Lots of interesting news about supermarkets over the last week have grabbed my attention.
One piece is about how customer perception of the value offered by Tesco has plummeted in the past year. This is despite its aggressive price based marketing strategy to appeal to customers feeling the effect of the economic squeeze. YouGov’s Brand Index Score, which measures how customers rate the brand in terms of impression, quality, value, reputation, satisfaction and whether they would recommend it, has suffered the biggest fall of the Big Four supermarkets in the past 12 months.
It seems clear then that even in an economic downturn, customers want more than just competitive prices. Our recently released spaceID research on the big six supermarkets demonstrates this is the case. It shows that each supermarket must deliver on shoppers desires around ‘community’ and ‘pleasure’.
This research is one reason why I was so pleased to read Mary Portas report on the roles that large retailers can play in facilitating local communities. But what I find really interesting is that some supermarkets are already doing this. Morrisons has just opened a store in St Albans that it says is one of a new breed of Morrisons stores dedicated to delivering to the specific needs of people living locally. Even over the last day or so, local papers have given examples of Sainsbury’s working with local schools and sports clubs to raise money and give away Christmas gifts.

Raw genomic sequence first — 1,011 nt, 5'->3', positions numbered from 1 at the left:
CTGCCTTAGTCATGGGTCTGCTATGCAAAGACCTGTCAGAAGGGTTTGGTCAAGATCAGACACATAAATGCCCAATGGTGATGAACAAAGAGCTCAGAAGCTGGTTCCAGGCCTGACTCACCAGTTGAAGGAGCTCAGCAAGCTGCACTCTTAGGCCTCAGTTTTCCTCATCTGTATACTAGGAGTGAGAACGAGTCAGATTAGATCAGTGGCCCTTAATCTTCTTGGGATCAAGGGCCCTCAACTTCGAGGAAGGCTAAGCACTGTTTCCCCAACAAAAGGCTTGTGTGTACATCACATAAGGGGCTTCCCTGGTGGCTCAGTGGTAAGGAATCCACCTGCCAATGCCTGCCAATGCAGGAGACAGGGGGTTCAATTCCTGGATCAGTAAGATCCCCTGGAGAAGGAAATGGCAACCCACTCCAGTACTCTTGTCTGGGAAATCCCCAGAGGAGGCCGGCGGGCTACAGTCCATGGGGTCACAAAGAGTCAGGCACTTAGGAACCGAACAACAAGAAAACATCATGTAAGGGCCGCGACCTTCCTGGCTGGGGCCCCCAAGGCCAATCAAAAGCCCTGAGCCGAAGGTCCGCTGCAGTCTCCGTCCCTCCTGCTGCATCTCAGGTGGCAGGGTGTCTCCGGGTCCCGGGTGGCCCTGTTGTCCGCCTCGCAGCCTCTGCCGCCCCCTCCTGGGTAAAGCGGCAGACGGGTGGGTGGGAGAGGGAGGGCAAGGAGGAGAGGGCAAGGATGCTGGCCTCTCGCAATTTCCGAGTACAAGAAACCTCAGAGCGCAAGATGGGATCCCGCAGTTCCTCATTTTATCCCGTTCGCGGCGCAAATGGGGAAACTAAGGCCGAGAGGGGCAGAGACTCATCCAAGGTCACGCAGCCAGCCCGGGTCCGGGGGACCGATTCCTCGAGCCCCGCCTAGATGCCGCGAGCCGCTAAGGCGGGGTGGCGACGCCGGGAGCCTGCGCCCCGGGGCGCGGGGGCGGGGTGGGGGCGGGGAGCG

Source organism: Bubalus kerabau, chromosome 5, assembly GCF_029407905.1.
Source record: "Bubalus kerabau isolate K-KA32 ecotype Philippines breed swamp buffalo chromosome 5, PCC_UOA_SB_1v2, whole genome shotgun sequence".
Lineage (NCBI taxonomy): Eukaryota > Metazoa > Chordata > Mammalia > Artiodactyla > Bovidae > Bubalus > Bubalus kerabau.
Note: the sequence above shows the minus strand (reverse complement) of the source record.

It seems there is a discrepancy between what some supermarkets are doing to facilitate communities, and the image they actually have. If I were working at one of these supermarkets, I would be escalating working with local communities, and I would shout a little more loudly about it.